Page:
Ebenezer Scrooge may be English literature’s most famous scorner of Christmas, but he has a powerful rival in William Brown. The perpetually 11-year-old hero of the hilarious stories written by Richmal Crompton between 1919 and her death, in 1969—and collected in 38 books seldom out of print—wreaks havoc all year round, but the holidays provide a special stage for his anarchy.
The scruffy, snub-nosed William—debunker of 20th-century fads, bane of the pompous, vain, and affected—doesn’t object to Christmas per se. What he resents is his middle-class family’s unimaginative approach to its rituals and “the final bitter disappointment” occasioned by their dreary gifts. In William’s Truthful Christmas, he idly desecrates the book of Church history and brush and comb he receives.
In the same priceless story, William is inspired by a sermon to “cast aside all deceit and hypocrisy.” He feels it incumbent on him not to lie when an elderly titled lady bestows a flattering portrait of herself on his aunt and uncle and asks William his opinion of it. He bluntly informs the room, “It’s not got as many little lines on its face as what she has an’ it’s different lookin’ altogether. It looks pretty an’ she doesn’t … ”
What William resents is his middle-class family’s unimaginative approach to its rituals and “the final bitter disappointment” occasioned by their dreary gifts.
William’s mother plans to report him to his father for this infraction, while his grown-up sister, Ethel, says he’s mad. William’s uncle, meanwhile, surreptitiously presses a half-crown coin into his hand. Crompton—who also wrote adult fiction—excelled in such delicious Austenian ironies.
William and his friends (collectively, “the Outlaws”) compensate for their families’ feeble Christmas spirit by wolfing down seasonal feasts while unintentionally ruining Ethel and their disdainful brother Robert’s Christmas party, and sabotaging—with maximum intent—a party hosted by William’s oily arch-rival, Hubert Lane.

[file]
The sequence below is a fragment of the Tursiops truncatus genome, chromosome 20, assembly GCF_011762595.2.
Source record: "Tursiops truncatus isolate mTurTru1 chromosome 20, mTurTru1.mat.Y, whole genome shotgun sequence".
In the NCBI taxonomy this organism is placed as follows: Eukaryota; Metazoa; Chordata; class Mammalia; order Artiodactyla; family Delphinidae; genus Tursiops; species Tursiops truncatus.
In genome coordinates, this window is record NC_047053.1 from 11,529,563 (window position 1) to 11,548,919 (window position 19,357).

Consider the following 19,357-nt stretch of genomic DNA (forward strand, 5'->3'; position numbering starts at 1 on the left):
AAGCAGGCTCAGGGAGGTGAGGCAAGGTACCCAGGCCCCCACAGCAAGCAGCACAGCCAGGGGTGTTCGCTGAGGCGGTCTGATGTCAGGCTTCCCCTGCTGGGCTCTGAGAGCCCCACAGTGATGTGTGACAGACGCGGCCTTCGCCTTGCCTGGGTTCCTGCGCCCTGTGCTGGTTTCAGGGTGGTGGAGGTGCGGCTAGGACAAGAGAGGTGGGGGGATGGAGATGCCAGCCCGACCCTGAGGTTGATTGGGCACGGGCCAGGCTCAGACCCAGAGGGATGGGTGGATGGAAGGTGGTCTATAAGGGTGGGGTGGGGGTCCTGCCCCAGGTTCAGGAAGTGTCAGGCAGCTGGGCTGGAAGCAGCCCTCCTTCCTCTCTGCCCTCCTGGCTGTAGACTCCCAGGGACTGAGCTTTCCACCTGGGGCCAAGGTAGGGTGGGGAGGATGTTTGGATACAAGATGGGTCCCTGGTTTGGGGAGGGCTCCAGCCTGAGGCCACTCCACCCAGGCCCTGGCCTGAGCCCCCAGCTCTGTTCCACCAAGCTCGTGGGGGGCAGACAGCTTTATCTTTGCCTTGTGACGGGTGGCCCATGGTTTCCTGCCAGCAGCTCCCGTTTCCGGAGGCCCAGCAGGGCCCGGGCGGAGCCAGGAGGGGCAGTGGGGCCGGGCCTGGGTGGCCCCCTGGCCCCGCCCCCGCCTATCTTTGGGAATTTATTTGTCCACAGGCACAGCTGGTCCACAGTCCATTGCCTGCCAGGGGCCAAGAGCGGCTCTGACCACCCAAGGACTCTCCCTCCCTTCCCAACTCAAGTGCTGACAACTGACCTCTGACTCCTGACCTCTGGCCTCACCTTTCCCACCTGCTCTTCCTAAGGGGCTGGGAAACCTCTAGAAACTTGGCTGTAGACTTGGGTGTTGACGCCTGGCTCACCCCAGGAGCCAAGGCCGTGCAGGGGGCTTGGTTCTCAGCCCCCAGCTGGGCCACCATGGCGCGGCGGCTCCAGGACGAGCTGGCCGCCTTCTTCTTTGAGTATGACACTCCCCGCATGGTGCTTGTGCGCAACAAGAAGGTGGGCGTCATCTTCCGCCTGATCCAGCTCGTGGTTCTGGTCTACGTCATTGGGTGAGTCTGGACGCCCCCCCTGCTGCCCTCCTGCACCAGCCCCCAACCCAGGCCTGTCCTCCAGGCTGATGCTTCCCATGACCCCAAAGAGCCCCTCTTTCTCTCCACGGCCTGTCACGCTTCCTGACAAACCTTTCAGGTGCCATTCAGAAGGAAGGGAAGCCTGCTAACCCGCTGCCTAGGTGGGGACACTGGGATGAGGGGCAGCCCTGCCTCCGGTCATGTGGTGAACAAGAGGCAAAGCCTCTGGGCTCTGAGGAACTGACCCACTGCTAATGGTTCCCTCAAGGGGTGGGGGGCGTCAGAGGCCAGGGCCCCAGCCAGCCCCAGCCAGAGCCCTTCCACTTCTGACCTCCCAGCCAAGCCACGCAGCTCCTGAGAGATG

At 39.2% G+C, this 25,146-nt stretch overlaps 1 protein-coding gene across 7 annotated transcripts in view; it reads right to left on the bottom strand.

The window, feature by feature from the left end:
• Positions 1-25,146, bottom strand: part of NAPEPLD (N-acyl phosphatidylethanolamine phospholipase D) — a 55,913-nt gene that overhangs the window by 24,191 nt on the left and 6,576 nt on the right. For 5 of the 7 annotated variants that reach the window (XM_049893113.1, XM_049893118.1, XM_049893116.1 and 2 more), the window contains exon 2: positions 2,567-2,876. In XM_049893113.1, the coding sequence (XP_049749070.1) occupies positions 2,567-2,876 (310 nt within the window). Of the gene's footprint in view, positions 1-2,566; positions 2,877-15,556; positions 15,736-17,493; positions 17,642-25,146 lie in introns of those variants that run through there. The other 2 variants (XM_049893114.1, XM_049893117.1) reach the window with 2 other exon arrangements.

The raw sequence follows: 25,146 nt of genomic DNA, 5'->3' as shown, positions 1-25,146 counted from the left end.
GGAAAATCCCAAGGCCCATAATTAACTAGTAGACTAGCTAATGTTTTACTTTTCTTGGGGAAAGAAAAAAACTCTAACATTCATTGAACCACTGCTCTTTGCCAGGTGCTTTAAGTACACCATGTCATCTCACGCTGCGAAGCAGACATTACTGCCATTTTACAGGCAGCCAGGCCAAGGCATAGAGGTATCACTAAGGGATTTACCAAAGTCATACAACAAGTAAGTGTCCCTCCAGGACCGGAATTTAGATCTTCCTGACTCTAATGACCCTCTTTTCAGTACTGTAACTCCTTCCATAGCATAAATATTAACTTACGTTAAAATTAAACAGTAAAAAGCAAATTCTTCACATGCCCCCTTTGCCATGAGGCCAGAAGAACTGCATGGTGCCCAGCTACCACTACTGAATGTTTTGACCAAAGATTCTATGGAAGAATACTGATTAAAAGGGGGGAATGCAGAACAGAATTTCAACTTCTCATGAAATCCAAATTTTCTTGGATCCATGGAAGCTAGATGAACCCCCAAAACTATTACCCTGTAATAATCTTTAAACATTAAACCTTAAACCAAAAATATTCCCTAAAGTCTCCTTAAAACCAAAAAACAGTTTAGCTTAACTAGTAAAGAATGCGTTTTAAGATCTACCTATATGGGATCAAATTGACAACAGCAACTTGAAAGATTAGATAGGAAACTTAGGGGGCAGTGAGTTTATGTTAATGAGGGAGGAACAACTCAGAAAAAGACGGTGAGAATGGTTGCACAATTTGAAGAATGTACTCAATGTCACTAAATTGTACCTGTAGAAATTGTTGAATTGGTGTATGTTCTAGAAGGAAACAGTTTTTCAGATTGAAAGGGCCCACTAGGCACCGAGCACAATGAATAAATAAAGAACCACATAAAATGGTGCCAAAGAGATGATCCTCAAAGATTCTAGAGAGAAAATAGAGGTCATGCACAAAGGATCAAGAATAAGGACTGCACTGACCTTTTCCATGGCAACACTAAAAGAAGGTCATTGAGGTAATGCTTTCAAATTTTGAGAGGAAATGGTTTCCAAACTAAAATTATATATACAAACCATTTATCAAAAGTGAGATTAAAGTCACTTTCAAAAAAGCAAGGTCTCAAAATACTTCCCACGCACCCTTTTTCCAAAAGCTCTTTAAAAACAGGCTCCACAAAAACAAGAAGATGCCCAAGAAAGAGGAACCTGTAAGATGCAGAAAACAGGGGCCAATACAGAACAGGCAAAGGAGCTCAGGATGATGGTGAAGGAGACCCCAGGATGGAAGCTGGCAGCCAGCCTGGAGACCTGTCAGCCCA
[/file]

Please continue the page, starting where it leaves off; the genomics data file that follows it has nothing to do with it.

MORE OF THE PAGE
William wrecks, too, a carol-singing expedition led by Mr. Solomon, the Sunday-school superintendent. Dressed consecutively as Santa and the Pied Piper, William mistakenly switches the age-appropriate gifts the prissy young churchman would have delivered to separate parties of seniors and infants had he not been busy succumbing to the beauteous Ethel’s insincere attentions.
Ahead of another of Hubert Lane’s parties, William deliberately switches cheap presents Hubert has spitefully bought the Outlaws with the expensive presents he has bought for his toadying cronies. This tale, The Christmas Truce, “is one of Richmal’s greatest Christmas stories,” says Martin Jarvis, the veteran British actor who has brought a magnificent polyphony of voices to the nearly 200 William stories he’s been recording for BBC Radio since 1973.
“Richmal poured her genius into William’s genius, so we have a lot to thank her for—just for widening our appreciation of character and motive, even for his social conscience,” Jarvis says. “People come up to me and say, ‘Oh, I do like William. He’s such a mischievous little scamp!’ And I have to say, ‘No, he isn’t at all.’ He isn’t naughty. He can be belligerent, he can be deceitful, but always for the best of reasons, it seems to me. He’s trying to do good, right wrongs, and pursue happiness. Things often go very wrong, but sometimes they go gloriously right—and that is William.”
Martin Jarvis’s Just William recordings are available on CD, Kindle, and Audible
Graham Fuller is a New York–based film critic